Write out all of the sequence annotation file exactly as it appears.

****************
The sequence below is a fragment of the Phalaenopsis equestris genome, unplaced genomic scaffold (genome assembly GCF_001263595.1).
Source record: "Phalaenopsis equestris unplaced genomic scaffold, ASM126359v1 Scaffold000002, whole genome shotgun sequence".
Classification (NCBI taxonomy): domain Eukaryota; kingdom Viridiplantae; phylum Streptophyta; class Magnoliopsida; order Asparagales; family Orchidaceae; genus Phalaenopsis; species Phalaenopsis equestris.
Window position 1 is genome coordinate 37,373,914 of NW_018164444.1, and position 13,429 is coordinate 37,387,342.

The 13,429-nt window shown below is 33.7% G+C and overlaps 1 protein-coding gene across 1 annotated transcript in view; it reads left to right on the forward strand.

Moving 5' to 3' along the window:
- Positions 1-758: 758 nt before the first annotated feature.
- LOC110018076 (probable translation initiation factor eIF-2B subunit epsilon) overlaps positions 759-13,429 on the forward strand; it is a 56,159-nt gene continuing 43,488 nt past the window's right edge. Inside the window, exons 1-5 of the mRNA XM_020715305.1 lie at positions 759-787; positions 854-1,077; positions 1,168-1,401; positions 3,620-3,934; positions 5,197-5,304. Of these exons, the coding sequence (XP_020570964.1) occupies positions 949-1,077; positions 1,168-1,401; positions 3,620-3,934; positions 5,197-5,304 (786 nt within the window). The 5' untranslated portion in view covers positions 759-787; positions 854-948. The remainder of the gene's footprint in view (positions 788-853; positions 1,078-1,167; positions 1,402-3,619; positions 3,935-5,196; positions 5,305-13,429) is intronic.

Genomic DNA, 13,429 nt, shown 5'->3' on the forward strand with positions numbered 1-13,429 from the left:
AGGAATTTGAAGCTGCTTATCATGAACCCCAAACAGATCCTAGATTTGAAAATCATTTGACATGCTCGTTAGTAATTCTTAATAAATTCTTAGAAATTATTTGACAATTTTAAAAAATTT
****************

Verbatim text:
The sequence below is a fragment of the Phalaenopsis equestris genome, unplaced genomic scaffold (genome assembly GCF_001263595.1).
Source record: "Phalaenopsis equestris unplaced genomic scaffold, ASM126359v1 Scaffold000002, whole genome shotgun sequence".
Classification (NCBI taxonomy): domain Eukaryota; kingdom Viridiplantae; phylum Streptophyta; class Magnoliopsida; order Asparagales; family Orchidaceae; genus Phalaenopsis; species Phalaenopsis equestris.
Window position 1 is genome coordinate 37,373,914 of NW_018164444.1, and position 13,429 is coordinate 37,387,342.

The 13,429-nt window shown below is 33.7% G+C and overlaps 1 protein-coding gene across 1 annotated transcript in view; it reads left to right on the forward strand.

Moving 5' to 3' along the window:
- Positions 1-758: 758 nt before the first annotated feature.
- LOC110018076 (probable translation initiation factor eIF-2B subunit epsilon) overlaps positions 759-13,429 on the forward strand; it is a 56,159-nt gene continuing 43,488 nt past the window's right edge. Inside the window, exons 1-5 of the mRNA XM_020715305.1 lie at positions 759-787; positions 854-1,077; positions 1,168-1,401; positions 3,620-3,934; positions 5,197-5,304. Of these exons, the coding sequence (XP_020570964.1) occupies positions 949-1,077; positions 1,168-1,401; positions 3,620-3,934; positions 5,197-5,304 (786 nt within the window). The 5' untranslated portion in view covers positions 759-787; positions 854-948. The remainder of the gene's footprint in view (positions 788-853; positions 1,078-1,167; positions 1,402-3,619; positions 3,935-5,196; positions 5,305-13,429) is intronic.

Genomic DNA, 13,429 nt, shown 5'->3' on the forward strand with positions numbered 1-13,429 from the left:
AGGAATTTGAAGCTGCTTATCATGAACCCCAAACAGATCCTAGATTTGAAAATCATTTGACATGCTCGTTAGTAATTCTTAATAAATTCTTAGAAATTATTTGACAATTTTAAAAAATTT